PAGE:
monitoring of the lake sedimentary processes to develop a quantitative
framework for investigating the sedimentary records.
A new initiative is to evaluate paleohydrological and sediment yield
characteristics in large (>5000 km2) watersheds in the Kugaaruk region
of Nunavut. This work will investigate shallow marine sediments with high
sedimentation rates to scale long term hydrogeomorphic processes from
c. 100-10 000 km2 watersheds.
Finally, I am a member of the Canadian PASADO team, part of a large international
initiative to recover and evaluate the long sedimentary record from Laguna
Potrok Aike, Argentina (http://www.ete.inrs.ca/projets/pasado/PASADO-Canada/Welcome.html).
This long lacustrine sedimentary record will provide critical comparison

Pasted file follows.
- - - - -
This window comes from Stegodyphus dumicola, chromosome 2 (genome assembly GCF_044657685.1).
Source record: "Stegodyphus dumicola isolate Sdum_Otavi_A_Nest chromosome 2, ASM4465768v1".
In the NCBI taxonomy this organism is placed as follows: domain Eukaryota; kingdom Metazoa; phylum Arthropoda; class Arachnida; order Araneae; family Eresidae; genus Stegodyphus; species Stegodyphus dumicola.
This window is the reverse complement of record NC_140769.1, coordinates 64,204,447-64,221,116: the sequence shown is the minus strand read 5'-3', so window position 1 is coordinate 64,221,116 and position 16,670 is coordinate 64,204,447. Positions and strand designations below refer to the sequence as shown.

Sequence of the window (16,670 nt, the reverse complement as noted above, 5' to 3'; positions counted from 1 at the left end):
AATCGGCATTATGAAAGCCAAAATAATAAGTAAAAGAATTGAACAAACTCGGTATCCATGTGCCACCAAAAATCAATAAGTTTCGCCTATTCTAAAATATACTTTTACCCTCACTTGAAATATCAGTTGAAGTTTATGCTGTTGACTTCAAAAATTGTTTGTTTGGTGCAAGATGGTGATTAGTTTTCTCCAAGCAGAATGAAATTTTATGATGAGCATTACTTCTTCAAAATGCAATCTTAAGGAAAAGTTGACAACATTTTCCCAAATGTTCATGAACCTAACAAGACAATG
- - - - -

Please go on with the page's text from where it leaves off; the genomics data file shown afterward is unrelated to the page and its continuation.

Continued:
to Antarctic ice cores during the late Quaternary.
Select recent peer-reviewed publications
Lafrenière, M.J., and Lamoureux, S.F., 2013. Thermal perturbation and rainfall runoff have greater impact on seasonal solute loads than physical disturbance of the active layer. Permafrost and Periglacial Processes, 24: 241-251.
Bonnaventure, P. and Lamoureux, S.F., 2013. The Active Layer: A Conceptual Review of Monitoring, Modelling Techniques and Changes in a Warming Climate, Progress in Physical Geography, 37: 352-376.
Rudy, A.C.A., Lamoureux, S.F., Treitz, P., Collingwood, A., 2013. Identifying permafrost slope disturbance using multi-temporal optical satellite images and change detection techniques. Cold Regions Science and Technology 88: 37–49, 10.1016/j.coldregions.2012.12.008.
Lafrenière, M.J., Laurin. E. and Lamoureux, S.F., 2013. The impact of snow accumulation on the active layer thermal regime in High Arctic soils, Vadose Zone Journal, 12: vzj2012.0058, doi:10.2136/vzj2012.0058.